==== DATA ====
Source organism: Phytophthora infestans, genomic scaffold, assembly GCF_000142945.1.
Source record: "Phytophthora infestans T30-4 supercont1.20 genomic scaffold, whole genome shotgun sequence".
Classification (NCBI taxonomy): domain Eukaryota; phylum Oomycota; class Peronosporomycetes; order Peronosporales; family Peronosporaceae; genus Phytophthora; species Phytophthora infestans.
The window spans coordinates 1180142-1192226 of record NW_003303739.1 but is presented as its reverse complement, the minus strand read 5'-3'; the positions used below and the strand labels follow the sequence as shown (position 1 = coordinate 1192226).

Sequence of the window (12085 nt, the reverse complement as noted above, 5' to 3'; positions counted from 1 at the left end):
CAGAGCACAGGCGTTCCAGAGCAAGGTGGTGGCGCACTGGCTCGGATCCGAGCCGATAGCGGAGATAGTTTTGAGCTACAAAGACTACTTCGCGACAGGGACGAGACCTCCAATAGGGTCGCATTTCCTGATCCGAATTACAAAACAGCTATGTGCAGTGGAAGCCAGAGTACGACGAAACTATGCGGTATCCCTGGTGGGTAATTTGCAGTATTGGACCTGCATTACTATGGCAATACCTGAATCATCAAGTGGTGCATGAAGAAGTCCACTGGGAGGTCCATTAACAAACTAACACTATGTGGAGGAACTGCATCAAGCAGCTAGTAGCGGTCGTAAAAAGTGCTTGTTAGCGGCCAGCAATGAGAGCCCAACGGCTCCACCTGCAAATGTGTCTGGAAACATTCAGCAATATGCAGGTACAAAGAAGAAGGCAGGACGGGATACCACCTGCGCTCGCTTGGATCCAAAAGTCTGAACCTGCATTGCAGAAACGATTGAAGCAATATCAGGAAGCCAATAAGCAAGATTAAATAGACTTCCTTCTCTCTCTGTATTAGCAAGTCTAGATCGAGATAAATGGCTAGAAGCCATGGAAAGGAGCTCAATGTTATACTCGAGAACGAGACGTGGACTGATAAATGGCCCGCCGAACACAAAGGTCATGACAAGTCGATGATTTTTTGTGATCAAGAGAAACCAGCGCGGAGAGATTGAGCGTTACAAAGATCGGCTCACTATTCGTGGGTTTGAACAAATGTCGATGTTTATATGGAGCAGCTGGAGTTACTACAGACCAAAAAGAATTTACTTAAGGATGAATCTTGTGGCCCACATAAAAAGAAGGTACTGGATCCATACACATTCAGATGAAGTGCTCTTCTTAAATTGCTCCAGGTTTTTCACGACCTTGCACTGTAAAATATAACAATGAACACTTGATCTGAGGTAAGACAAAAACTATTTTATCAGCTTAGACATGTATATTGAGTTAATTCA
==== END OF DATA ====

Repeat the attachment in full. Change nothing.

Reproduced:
Source organism: Phytophthora infestans, genomic scaffold, assembly GCF_000142945.1.
Source record: "Phytophthora infestans T30-4 supercont1.20 genomic scaffold, whole genome shotgun sequence".
Classification (NCBI taxonomy): domain Eukaryota; phylum Oomycota; class Peronosporomycetes; order Peronosporales; family Peronosporaceae; genus Phytophthora; species Phytophthora infestans.
The window spans coordinates 1180142-1192226 of record NW_003303739.1 but is presented as its reverse complement, the minus strand read 5'-3'; the positions used below and the strand labels follow the sequence as shown (position 1 = coordinate 1192226).

Sequence of the window (12085 nt, the reverse complement as noted above, 5' to 3'; positions counted from 1 at the left end):
CAGAGCACAGGCGTTCCAGAGCAAGGTGGTGGCGCACTGGCTCGGATCCGAGCCGATAGCGGAGATAGTTTTGAGCTACAAAGACTACTTCGCGACAGGGACGAGACCTCCAATAGGGTCGCATTTCCTGATCCGAATTACAAAACAGCTATGTGCAGTGGAAGCCAGAGTACGACGAAACTATGCGGTATCCCTGGTGGGTAATTTGCAGTATTGGACCTGCATTACTATGGCAATACCTGAATCATCAAGTGGTGCATGAAGAAGTCCACTGGGAGGTCCATTAACAAACTAACACTATGTGGAGGAACTGCATCAAGCAGCTAGTAGCGGTCGTAAAAAGTGCTTGTTAGCGGCCAGCAATGAGAGCCCAACGGCTCCACCTGCAAATGTGTCTGGAAACATTCAGCAATATGCAGGTACAAAGAAGAAGGCAGGACGGGATACCACCTGCGCTCGCTTGGATCCAAAAGTCTGAACCTGCATTGCAGAAACGATTGAAGCAATATCAGGAAGCCAATAAGCAAGATTAAATAGACTTCCTTCTCTCTCTGTATTAGCAAGTCTAGATCGAGATAAATGGCTAGAAGCCATGGAAAGGAGCTCAATGTTATACTCGAGAACGAGACGTGGACTGATAAATGGCCCGCCGAACACAAAGGTCATGACAAGTCGATGATTTTTTGTGATCAAGAGAAACCAGCGCGGAGAGATTGAGCGTTACAAAGATCGGCTCACTATTCGTGGGTTTGAACAAATGTCGATGTTTATATGGAGCAGCTGGAGTTACTACAGACCAAAAAGAATTTACTTAAGGATGAATCTTGTGGCCCACATAAAAAGAAGGTACTGGATCCATACACATTCAGATGAAGTGCTCTTCTTAAATTGCTCCAGGTTTTTCACGACCTTGCACTGTAAAATATAACAATGAACACTTGATCTGAGGTAAGACAAAAACTATTTTATCAGCTTAGACATGTATATTGAGTTAATTCA